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Multimedia: Senegalese singing sensation Youssou N'Dour encourages families to sleep under mosquito nets.
Music is a powerful educational tool in Africa, where many are illiterate, and the song was set to a lively, mbalax rhythm and produced in Wolof, Serere and Pulaar, the three most common languages in Senegal.
“You need to pay attention to what the population listens to the most in order to touch them and raise public awareness,” singer-activist Youssou N'Dour told GlobalPost.
“We have all had family or friends who have died from malaria,"said N'Dour. “I see all the problems that we experience here, and if I think I bring something to an issue, I do it.”
As the song hit airwaves, Senegal and its international partners launched a campaign to distribute two million treated mosquito nets nationwide. The goal of the week-long effort was to get every child under age five sleeping under a net.
The song was also distributed to radio stations and 1,300 health huts nationwide in the hopes of creating a viral, grassroots education effort.
“People love the song,” said Dr. Abdou Karim Diop, chief medical officer in Pikine, one of two Dakar suburbs targeted in the campaign. “The song is a welcome tool because it reinforces the distribution and awareness campaign we are doing.”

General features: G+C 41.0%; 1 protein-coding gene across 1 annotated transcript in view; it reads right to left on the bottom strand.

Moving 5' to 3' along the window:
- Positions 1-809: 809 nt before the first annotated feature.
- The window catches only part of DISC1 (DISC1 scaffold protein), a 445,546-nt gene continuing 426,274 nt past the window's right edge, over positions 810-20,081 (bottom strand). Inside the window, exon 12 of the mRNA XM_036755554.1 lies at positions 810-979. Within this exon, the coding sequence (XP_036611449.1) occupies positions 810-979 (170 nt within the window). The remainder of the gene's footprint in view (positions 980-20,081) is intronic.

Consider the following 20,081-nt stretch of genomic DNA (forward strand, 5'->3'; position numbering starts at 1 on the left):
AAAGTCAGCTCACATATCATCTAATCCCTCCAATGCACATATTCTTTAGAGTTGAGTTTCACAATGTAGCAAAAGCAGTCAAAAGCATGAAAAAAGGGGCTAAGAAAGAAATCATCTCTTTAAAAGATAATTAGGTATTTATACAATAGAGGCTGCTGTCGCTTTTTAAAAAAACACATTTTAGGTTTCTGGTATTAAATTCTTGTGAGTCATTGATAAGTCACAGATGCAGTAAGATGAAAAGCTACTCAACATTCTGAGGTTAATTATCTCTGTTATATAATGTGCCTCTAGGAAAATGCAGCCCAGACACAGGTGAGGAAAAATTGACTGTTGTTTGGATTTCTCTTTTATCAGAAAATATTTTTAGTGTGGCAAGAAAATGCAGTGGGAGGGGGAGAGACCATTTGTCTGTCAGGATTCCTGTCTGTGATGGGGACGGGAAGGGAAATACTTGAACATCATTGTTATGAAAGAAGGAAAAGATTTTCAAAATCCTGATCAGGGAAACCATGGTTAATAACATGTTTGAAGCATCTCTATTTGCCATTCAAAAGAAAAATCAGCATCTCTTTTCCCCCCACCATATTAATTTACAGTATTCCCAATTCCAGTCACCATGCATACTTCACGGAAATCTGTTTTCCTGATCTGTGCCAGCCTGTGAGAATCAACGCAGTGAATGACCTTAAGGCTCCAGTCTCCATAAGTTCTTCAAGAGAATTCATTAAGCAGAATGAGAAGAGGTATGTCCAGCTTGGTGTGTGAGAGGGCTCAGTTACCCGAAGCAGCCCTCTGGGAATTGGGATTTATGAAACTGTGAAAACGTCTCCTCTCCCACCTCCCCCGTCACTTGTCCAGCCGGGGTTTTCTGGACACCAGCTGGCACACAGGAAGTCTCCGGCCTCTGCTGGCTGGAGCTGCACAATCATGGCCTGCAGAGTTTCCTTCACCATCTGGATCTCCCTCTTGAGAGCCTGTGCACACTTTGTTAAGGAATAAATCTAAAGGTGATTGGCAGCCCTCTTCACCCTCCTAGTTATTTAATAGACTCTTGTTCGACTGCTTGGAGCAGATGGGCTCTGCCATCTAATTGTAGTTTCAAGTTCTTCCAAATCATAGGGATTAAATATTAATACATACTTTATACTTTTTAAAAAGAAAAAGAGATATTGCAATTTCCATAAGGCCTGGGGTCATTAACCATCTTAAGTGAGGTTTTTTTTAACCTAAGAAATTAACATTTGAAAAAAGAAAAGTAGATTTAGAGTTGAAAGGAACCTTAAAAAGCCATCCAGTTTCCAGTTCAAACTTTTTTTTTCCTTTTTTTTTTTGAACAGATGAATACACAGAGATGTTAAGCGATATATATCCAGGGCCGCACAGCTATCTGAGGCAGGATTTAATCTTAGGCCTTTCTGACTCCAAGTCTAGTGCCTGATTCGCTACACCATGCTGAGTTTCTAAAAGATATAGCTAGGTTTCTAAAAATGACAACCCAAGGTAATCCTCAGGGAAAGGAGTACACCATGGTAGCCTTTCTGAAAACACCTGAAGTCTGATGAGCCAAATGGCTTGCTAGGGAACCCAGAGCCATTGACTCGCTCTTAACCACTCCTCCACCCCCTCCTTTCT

As health volunteers went door-to-door in Pikine, others rented an SUV and drove it through the neighborhoods with the song blaring from speakers mounted on top.
“The best opportunity for a humanitarian win in the world today”
Malaria is both a cause and consequence of poverty in Africa. It keeps children out of school, farmers out of fields and tourists out of malaria-endemic countries. The World Health Organization estimates malaria costs Africa $12 billion a year in health expenditures and lost productivity.
Yet, the marketing heavyweights who founded Malaria No More saw more than a devastating disease; they saw a good investment.
Malaria wasn’t eradicated in the United States until the 1950s, and the tools to make Africa malaria-free exist. Thanks to improved medicines, treated mosquito nets, and home spraying, countries like Ethiopia, Rwanda and Eritrea have cut malaria deaths in half. The island of Zanzibar have all but eliminated deaths.
“Our leadership came at [malaria], and really sees it, as the best opportunity for a humanitarian win in the world today,” Edlund said. “Our hope is that we can tick malaria off the list and then take some of these techniques and apply them to other challenges down the road.”
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